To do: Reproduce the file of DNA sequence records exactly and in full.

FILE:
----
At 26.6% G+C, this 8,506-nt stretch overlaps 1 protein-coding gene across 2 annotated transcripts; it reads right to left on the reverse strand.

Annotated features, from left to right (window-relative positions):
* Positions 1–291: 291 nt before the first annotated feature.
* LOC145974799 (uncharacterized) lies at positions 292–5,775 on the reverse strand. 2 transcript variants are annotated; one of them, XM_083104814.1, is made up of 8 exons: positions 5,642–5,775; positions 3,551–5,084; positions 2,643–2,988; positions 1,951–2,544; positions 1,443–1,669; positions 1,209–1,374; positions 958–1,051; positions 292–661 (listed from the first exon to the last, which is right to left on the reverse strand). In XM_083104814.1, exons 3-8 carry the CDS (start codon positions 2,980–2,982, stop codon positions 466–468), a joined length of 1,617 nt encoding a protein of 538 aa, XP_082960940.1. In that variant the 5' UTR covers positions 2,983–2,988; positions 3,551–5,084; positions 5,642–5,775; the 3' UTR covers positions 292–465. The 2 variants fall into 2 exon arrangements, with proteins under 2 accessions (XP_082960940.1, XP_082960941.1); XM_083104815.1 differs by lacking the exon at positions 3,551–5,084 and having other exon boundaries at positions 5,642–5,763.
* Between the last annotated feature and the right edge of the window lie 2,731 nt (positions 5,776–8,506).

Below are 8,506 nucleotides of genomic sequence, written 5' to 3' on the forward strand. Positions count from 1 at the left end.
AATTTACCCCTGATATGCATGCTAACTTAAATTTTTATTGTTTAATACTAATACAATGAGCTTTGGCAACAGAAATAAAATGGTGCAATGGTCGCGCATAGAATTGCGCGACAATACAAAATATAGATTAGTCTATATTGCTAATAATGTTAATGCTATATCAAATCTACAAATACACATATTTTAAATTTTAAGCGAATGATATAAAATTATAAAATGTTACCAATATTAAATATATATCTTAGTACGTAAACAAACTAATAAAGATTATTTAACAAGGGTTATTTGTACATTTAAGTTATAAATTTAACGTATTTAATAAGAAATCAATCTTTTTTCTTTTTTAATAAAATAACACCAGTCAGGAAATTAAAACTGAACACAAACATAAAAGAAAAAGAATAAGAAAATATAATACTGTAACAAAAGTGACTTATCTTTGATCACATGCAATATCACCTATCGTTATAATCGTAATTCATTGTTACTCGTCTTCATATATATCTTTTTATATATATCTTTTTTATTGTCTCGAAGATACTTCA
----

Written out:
At 26.6% G+C, this 8,506-nt stretch overlaps 1 protein-coding gene across 2 annotated transcripts; it reads right to left on the reverse strand.

Annotated features, from left to right (window-relative positions):
* Positions 1–291: 291 nt before the first annotated feature.
* LOC145974799 (uncharacterized) lies at positions 292–5,775 on the reverse strand. 2 transcript variants are annotated; one of them, XM_083104814.1, is made up of 8 exons: positions 5,642–5,775; positions 3,551–5,084; positions 2,643–2,988; positions 1,951–2,544; positions 1,443–1,669; positions 1,209–1,374; positions 958–1,051; positions 292–661 (listed from the first exon to the last, which is right to left on the reverse strand). In XM_083104814.1, exons 3-8 carry the CDS (start codon positions 2,980–2,982, stop codon positions 466–468), a joined length of 1,617 nt encoding a protein of 538 aa, XP_082960940.1. In that variant the 5' UTR covers positions 2,983–2,988; positions 3,551–5,084; positions 5,642–5,775; the 3' UTR covers positions 292–465. The 2 variants fall into 2 exon arrangements, with proteins under 2 accessions (XP_082960940.1, XP_082960941.1); XM_083104815.1 differs by lacking the exon at positions 3,551–5,084 and having other exon boundaries at positions 5,642–5,763.
* Between the last annotated feature and the right edge of the window lie 2,731 nt (positions 5,776–8,506).

Below are 8,506 nucleotides of genomic sequence, written 5' to 3' on the forward strand. Positions count from 1 at the left end.
AATTTACCCCTGATATGCATGCTAACTTAAATTTTTATTGTTTAATACTAATACAATGAGCTTTGGCAACAGAAATAAAATGGTGCAATGGTCGCGCATAGAATTGCGCGACAATACAAAATATAGATTAGTCTATATTGCTAATAATGTTAATGCTATATCAAATCTACAAATACACATATTTTAAATTTTAAGCGAATGATATAAAATTATAAAATGTTACCAATATTAAATATATATCTTAGTACGTAAACAAACTAATAAAGATTATTTAACAAGGGTTATTTGTACATTTAAGTTATAAATTTAACGTATTTAATAAGAAATCAATCTTTTTTCTTTTTTAATAAAATAACACCAGTCAGGAAATTAAAACTGAACACAAACATAAAAGAAAAAGAATAAGAAAATATAATACTGTAACAAAAGTGACTTATCTTTGATCACATGCAATATCACCTATCGTTATAATCGTAATTCATTGTTACTCGTCTTCATATATATCTTTTTATATATATCTTTTTTATTGTCTCGAAGATACTTCA